Just a question about the implementation of Map/Reduce.
I've been thinking about the output of the map stage.
Logically all of the records emitted by the mapper have to be partitioned and
sorted before they go into the reducers. (We can ignore the partitioning for the
moment and so I'm just interested in the sorting.)
Now it seems to me that the obvious way to do this would be to have
some sort of sorted structure (balanced binary tree for example) so that
the (K, V) pairs emitted would be held in sorted order.
But when I read White's TDG (3ed p209) it's pretty explicit that the data
emitted is just held in a circular buffer in memory and that the sort occurs
in-memory as part of the dump to disc. Examining the code
(version 1.0.4) MapTask.java proves this to be the case.
So the first question is why is it done this way?
As far as I can see buffering the objects and doing one sort at the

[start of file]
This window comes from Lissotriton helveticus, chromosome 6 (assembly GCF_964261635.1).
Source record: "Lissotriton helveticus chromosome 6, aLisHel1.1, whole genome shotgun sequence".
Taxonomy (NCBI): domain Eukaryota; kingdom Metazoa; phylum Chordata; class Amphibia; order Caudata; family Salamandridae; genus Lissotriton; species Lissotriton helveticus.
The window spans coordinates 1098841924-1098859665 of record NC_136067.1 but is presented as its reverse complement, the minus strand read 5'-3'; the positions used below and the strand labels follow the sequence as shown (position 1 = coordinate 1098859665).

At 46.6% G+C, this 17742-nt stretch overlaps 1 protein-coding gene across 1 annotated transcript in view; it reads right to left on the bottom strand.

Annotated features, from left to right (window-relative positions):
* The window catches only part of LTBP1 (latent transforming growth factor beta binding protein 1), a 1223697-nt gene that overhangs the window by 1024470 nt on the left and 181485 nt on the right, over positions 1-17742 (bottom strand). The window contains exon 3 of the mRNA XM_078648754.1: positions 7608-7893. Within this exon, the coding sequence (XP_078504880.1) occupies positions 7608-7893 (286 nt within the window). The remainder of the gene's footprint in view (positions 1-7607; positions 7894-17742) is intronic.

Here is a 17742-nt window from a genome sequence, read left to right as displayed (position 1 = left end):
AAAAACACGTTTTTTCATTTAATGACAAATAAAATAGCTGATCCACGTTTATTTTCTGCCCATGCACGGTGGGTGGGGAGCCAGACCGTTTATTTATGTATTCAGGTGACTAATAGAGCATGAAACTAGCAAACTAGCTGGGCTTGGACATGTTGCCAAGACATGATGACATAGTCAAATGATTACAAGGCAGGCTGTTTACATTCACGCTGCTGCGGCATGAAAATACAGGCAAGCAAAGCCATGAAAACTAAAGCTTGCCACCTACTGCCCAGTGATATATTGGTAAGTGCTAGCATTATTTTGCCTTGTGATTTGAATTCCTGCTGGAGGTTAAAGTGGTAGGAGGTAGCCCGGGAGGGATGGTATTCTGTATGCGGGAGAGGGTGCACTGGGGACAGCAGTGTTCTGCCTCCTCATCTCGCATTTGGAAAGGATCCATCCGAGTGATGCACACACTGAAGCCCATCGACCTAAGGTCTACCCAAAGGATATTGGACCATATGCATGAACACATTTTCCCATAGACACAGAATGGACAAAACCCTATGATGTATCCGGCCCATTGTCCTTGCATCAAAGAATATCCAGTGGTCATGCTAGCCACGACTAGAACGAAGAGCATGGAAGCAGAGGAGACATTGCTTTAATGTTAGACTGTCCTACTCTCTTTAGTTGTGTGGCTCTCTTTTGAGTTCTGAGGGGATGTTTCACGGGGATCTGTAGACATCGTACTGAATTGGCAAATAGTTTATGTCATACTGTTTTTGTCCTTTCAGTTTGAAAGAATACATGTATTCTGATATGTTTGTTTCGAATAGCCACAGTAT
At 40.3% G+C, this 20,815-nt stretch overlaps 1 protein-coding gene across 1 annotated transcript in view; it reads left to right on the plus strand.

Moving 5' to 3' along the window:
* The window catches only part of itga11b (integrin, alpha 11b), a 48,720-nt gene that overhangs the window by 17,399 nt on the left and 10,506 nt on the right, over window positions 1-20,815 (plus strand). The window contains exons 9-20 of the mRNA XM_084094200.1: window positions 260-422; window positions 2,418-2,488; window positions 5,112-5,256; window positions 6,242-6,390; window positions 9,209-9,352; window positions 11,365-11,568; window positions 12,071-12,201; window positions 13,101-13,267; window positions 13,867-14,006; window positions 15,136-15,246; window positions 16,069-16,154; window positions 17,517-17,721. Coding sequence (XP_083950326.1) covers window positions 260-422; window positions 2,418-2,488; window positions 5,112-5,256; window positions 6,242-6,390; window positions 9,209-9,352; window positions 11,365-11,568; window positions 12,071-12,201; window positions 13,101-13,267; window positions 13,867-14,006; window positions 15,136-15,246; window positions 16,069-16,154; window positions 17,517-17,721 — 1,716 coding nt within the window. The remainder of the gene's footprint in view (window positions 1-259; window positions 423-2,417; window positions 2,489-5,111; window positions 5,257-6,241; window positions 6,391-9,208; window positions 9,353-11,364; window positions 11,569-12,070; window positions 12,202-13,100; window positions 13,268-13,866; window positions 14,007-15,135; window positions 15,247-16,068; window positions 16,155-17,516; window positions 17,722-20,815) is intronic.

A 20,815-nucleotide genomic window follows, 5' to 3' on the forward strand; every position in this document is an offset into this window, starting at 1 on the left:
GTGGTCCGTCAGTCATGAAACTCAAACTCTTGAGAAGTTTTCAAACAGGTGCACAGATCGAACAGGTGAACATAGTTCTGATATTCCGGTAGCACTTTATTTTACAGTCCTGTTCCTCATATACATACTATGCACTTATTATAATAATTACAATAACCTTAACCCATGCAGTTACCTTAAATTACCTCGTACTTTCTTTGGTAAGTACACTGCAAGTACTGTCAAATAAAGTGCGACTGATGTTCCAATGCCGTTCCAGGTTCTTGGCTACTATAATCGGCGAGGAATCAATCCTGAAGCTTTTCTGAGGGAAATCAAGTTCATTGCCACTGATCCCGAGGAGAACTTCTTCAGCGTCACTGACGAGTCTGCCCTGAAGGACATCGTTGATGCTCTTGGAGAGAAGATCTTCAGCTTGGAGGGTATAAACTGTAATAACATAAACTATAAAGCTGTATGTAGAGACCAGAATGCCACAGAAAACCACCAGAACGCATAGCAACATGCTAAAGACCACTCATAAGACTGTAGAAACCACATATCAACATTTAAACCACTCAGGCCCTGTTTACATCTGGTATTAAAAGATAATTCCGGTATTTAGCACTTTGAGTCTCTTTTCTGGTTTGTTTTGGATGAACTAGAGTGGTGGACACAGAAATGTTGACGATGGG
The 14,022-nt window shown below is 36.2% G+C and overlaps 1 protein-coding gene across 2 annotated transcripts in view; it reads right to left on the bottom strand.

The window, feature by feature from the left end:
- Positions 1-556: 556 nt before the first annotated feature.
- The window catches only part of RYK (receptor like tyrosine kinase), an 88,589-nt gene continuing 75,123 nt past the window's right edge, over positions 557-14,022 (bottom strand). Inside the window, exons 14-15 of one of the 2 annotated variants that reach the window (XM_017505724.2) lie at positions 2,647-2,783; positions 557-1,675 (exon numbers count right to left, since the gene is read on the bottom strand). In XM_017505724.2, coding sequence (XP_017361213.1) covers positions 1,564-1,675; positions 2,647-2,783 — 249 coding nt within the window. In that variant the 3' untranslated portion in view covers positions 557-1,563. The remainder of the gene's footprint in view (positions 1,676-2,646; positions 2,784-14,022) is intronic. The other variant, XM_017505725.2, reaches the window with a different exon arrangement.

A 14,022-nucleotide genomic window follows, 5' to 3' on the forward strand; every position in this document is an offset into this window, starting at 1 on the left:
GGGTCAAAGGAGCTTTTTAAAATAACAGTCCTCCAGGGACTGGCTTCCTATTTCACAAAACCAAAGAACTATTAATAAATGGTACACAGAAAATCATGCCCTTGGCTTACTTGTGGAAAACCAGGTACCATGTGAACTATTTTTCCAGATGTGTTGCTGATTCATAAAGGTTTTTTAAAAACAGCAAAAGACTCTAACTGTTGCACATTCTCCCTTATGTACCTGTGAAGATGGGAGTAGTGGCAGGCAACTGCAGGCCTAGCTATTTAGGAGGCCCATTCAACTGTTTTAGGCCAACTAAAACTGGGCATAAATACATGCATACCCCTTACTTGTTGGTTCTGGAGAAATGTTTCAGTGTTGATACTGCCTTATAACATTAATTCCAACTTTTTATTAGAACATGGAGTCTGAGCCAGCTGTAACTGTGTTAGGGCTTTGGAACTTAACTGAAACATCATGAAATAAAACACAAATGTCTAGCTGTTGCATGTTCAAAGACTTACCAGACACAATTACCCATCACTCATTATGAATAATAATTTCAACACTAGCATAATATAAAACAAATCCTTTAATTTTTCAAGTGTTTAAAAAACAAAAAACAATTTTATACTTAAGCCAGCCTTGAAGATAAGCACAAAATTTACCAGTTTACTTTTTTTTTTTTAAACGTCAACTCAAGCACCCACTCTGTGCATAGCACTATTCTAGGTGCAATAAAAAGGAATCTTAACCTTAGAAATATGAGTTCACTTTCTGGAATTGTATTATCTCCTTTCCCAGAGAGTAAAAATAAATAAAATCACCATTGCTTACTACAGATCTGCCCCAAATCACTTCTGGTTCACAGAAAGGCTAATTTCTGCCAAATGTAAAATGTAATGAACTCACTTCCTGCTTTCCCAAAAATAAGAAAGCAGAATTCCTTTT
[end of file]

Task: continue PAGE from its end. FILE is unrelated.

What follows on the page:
end is going to be computational complexity of order NlgN
but maintaining a sorted in-memory structure is going to be of
the same order so, at least asymptotically, there isn't going to be
much difference between the two approaches.
I can see that by serializing the objects into the circular buffer
immediately you can minimize the number of key and value objects
that need to be instantiated. (Particularly if the mapper re-uses its
objects and custom comparators are used then barely any objects
need to be constructed or destroyed.) In this way I guess that the
load on the heap can be kept minimal.
Is this the reason that it is done this way?
Is there some other reason, perhaps a property of Java (I'm no
expert) which makes one way preferable to the other?
It's just that if the emitted data were held sorted then the opportunity
to run the "combiner" much earlier seems to be much easier.
For example if were running wordCount (or anything that needs
the SumReducer) then we could just increment the counts
held in-memory and we'd never have to emit duplicates.
(In fact I'm tempted to hold a HashSet of references to the
(K,V) pairs held serialized in the buffer and then incrementing
the counts in memory so that I don't need to emit duplicates.
But this seems perverse and far too implementation dependent.)